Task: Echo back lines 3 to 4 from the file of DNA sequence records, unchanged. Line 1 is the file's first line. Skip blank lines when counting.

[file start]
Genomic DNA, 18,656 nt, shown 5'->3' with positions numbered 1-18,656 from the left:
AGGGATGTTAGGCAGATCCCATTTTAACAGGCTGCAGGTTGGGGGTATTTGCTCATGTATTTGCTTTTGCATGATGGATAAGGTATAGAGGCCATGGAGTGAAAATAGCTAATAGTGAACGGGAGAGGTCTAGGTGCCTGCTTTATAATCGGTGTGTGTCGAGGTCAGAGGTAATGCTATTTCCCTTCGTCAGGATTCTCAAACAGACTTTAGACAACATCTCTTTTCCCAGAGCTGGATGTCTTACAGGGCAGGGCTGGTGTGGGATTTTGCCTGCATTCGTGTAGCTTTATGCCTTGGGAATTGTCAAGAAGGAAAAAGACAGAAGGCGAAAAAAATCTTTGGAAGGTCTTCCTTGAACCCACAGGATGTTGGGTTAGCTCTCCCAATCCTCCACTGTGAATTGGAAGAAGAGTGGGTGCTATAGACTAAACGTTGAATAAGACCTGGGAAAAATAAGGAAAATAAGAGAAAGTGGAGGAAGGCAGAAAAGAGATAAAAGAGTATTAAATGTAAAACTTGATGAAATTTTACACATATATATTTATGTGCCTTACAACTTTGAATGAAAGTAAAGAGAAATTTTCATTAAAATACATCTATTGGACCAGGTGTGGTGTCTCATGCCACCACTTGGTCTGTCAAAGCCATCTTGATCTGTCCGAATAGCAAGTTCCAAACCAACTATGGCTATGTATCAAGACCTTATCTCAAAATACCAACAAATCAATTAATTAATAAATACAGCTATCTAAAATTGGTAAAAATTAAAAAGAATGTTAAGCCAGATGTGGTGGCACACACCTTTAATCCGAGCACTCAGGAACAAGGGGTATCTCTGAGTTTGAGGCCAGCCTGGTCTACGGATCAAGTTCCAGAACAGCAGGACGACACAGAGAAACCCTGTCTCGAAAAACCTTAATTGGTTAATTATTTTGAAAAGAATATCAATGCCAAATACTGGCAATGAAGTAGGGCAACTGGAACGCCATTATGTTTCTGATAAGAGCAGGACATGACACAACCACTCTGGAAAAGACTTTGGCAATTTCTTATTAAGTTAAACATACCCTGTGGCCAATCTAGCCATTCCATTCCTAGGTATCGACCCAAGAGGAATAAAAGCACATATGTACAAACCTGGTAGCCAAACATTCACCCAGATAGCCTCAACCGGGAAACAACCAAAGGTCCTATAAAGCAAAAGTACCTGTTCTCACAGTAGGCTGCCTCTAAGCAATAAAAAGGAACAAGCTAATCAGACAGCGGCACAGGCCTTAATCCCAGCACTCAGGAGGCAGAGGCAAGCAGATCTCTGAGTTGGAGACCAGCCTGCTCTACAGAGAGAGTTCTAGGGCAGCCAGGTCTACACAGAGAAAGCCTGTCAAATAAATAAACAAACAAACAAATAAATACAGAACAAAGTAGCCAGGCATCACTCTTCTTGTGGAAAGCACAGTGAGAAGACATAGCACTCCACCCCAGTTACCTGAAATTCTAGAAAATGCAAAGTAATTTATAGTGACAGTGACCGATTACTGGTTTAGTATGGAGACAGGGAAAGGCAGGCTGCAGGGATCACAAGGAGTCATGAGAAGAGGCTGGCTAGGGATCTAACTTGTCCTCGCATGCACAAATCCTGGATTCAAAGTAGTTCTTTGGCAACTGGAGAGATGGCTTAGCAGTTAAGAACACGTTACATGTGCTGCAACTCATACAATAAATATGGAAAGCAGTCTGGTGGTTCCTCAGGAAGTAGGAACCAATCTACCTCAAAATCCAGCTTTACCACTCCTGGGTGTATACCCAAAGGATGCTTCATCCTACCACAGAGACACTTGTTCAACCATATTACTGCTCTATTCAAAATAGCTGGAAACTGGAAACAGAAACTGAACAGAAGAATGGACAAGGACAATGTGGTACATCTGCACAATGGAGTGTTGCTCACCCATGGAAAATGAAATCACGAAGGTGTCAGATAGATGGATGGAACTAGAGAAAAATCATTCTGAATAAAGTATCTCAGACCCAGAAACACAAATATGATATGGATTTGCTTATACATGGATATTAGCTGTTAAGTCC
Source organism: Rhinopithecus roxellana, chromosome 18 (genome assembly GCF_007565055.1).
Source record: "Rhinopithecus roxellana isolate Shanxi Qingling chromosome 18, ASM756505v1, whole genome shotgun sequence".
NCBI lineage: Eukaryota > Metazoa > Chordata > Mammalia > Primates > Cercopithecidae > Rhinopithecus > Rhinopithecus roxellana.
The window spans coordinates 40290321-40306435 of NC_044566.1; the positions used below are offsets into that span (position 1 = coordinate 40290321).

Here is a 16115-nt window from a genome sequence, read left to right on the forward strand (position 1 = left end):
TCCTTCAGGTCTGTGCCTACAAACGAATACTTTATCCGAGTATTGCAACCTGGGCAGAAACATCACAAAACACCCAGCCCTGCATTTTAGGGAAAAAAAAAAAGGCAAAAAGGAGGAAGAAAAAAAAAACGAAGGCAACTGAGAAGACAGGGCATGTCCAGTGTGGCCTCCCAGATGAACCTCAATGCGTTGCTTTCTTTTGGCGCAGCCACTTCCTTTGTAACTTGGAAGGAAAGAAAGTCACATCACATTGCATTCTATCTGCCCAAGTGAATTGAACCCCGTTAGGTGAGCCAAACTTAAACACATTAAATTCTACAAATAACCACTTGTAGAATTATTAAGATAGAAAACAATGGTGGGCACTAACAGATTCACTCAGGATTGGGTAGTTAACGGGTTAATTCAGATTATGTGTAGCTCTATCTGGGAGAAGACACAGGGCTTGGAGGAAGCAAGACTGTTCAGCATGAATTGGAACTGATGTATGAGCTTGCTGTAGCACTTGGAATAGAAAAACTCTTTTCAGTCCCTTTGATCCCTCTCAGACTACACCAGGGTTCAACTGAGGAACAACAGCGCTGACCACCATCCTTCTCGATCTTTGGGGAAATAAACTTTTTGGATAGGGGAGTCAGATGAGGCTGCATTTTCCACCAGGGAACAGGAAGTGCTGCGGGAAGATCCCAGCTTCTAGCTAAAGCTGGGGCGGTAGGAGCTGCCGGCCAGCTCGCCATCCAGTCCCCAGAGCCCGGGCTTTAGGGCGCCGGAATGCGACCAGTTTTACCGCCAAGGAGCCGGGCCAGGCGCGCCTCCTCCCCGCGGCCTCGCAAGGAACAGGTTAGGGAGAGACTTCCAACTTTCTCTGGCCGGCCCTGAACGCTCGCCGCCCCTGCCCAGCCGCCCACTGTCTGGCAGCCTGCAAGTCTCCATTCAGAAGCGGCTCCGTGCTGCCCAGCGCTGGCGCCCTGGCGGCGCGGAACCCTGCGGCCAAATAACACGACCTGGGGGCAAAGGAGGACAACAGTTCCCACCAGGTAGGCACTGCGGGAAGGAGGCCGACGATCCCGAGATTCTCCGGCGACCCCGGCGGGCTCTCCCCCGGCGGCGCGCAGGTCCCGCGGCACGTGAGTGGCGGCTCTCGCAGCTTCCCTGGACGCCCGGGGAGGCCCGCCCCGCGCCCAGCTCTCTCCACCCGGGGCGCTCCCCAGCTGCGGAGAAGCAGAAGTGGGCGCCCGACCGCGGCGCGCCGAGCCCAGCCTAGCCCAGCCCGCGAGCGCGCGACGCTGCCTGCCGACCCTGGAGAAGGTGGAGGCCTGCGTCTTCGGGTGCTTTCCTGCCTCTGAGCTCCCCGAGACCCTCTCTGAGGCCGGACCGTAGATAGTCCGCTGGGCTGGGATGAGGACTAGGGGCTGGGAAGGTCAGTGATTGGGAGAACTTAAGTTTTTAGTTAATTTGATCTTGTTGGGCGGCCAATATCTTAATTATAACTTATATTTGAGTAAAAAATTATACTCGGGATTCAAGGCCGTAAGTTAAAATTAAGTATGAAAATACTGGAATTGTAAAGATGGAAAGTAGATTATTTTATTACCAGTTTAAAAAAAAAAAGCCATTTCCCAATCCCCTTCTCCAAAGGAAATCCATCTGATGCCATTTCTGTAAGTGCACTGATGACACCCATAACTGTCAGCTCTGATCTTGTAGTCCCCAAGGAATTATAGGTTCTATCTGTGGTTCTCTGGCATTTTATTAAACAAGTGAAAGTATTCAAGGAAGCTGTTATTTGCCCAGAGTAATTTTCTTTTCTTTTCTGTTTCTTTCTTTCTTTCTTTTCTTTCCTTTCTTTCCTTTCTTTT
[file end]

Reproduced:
Source organism: Rhinopithecus roxellana, chromosome 18 (genome assembly GCF_007565055.1).
Source record: "Rhinopithecus roxellana isolate Shanxi Qingling chromosome 18, ASM756505v1, whole genome shotgun sequence".